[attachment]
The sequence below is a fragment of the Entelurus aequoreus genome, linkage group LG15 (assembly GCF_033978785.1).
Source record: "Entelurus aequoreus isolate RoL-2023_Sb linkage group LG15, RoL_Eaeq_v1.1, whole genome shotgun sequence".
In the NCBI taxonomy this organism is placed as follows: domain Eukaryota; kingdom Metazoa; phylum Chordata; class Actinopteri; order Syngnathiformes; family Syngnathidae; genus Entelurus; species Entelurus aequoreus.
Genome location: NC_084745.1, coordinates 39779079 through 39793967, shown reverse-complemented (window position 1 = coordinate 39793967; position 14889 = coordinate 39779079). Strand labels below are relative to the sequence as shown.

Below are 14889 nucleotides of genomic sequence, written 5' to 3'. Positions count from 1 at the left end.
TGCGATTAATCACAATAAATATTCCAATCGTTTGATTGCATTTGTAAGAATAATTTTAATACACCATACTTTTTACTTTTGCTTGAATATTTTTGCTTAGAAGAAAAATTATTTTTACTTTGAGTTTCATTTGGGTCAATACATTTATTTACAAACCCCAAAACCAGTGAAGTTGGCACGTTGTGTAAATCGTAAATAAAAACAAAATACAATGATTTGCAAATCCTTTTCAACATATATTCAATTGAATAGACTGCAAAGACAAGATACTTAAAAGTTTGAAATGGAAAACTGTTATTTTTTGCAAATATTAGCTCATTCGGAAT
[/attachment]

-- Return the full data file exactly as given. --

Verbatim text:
The sequence below is a fragment of the Entelurus aequoreus genome, linkage group LG15 (assembly GCF_033978785.1).
Source record: "Entelurus aequoreus isolate RoL-2023_Sb linkage group LG15, RoL_Eaeq_v1.1, whole genome shotgun sequence".
In the NCBI taxonomy this organism is placed as follows: domain Eukaryota; kingdom Metazoa; phylum Chordata; class Actinopteri; order Syngnathiformes; family Syngnathidae; genus Entelurus; species Entelurus aequoreus.
Genome location: NC_084745.1, coordinates 39779079 through 39793967, shown reverse-complemented (window position 1 = coordinate 39793967; position 14889 = coordinate 39779079). Strand labels below are relative to the sequence as shown.

Below are 14889 nucleotides of genomic sequence, written 5' to 3'. Positions count from 1 at the left end.
TGCGATTAATCACAATAAATATTCCAATCGTTTGATTGCATTTGTAAGAATAATTTTAATACACCATACTTTTTACTTTTGCTTGAATATTTTTGCTTAGAAGAAAAATTATTTTTACTTTGAGTTTCATTTGGGTCAATACATTTATTTACAAACCCCAAAACCAGTGAAGTTGGCACGTTGTGTAAATCGTAAATAAAAACAAAATACAATGATTTGCAAATCCTTTTCAACATATATTCAATTGAATAGACTGCAAAGACAAGATACTTAAAAGTTTGAAATGGAAAACTGTTATTTTTTGCAAATATTAGCTCATTCGGAAT